Firstly, is Shuggy right in saying this?
"We're always being told that parties are collapsing, their grassroots withering on the vine. We were told this about the Tory party under Hague and IDS. Like the Church of England and the monarchy, it was suggested that we couldn't assume that the zeitgeist would retain their services indefinitely.I ask because I think that this needs a bit of thinking about. I'd question how leadable a hollowed out party can be.
Philosophically true, I'd agree - but it seems a little arrogant in retrospect given the state of play now. The withering of the grassroots is a phenomenon that has afflicted political parties across Europe and certainly in Britain. But so what if parties are 'hollowed-out'? They are still going to compete in elections and someone has to win. Those whose prognosis relies on an analysis of the state the parties are in make some acute observations - but they understate the importance of leadership. For those of us who are sympathetic to Labour, ours is a disaster that simply can't be dismissed as a function of a palsied grassroots."
Machiavelli's republicanism had an almost Darwinist sub-text: That achieving power by the successful marshaling of the forces at your disposal can provide a leader with the momentum that they need to really lead. In democratic terms, you can't do that if you were the beneficiary of a coronation. You can fight a big fight once you've shown you can win a few smaller ones. And hollowed-out parties usually lose minor skirmishes.
And while I'm slightly more upbeat than the bookies about Labour prospects at the next election*, my biggest worry is that Cameron appears to be able to get the Tories to act in concert - and that at the next election, we (Labour) will be faced with the kind of organisation you can only have when you have thousands of reasonably disciplined councillors (each pulling their own social networks out to knock on doors and identify voters).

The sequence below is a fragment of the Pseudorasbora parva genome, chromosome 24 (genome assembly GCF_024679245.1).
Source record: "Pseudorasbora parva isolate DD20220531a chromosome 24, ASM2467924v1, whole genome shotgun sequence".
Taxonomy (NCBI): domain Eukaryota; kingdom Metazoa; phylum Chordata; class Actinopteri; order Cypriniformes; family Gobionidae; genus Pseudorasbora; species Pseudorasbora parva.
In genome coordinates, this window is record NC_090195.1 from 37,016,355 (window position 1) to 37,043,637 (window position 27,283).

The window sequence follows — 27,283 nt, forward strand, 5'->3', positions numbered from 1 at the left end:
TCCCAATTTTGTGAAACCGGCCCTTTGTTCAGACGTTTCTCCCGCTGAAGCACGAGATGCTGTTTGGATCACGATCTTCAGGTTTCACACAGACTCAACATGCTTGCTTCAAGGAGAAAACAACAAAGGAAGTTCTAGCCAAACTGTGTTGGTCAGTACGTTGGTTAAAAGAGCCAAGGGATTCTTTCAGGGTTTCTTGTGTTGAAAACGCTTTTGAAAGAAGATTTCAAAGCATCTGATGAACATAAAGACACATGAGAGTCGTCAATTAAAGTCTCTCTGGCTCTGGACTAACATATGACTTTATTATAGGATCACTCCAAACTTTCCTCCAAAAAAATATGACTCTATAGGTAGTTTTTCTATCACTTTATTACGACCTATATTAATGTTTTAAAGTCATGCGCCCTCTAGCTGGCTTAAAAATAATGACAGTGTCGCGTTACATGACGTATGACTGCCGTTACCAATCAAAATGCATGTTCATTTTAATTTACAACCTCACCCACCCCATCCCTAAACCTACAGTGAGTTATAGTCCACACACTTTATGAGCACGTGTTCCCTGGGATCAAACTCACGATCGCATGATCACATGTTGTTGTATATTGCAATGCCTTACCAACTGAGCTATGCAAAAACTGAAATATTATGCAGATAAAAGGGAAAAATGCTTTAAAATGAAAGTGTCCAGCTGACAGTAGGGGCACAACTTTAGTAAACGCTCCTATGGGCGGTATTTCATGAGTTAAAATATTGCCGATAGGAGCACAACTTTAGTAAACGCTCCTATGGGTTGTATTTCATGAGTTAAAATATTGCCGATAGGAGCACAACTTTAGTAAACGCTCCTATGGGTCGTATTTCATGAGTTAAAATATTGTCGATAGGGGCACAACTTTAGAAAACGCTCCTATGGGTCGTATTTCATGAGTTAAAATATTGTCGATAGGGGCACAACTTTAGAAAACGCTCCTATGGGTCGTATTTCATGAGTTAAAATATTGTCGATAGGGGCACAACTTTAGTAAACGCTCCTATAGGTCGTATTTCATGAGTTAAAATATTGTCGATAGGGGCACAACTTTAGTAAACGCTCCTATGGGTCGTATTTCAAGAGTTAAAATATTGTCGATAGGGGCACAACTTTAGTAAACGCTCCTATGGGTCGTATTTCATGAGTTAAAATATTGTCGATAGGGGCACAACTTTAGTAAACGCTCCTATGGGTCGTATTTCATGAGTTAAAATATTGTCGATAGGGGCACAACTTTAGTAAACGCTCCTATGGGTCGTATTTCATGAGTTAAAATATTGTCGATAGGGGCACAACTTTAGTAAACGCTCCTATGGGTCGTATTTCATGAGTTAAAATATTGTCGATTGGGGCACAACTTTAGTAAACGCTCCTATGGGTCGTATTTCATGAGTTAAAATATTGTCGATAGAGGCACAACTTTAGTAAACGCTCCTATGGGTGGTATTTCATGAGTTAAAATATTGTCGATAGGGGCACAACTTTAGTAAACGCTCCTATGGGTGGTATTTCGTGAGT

In 1997, I know that a lot of New Labour's stage management was in getting people around the spokesmen. We had to position them - on camera - surrounded by grinning activists. Part of a crowd - a tide even. Cameron will be able to do this because - for the first time - the Tories aren't hollowed out.
My second question is this: I've noticed that most of the bloggers that I like in Scotland have a passionate dislike of Scottish Nationalism. Now, is this a dislike of SN (Prop: The SNP) or a more general objection to it?
I ask this because, I suspect that I would be in favour of a much greater level of devolution - even to the point of independence - from the rest of Britain if I were Scottish. I think that all decent socialists should favour decentralisation of power wherever possible, and the idea that you should be largely governed by people who owe their position to the effective triangulation of a few thousand voters in the home counties ... well, were I a sweaty, I'd not be very keen.
At the risk of blowing a few gaskets, I'm asking this in all innocence. Is this an objection to the Tartan Tories, or to the very idea of nationalism?
*... and unlike the commentariat, the bookies aren't paying out on Tory bets yet.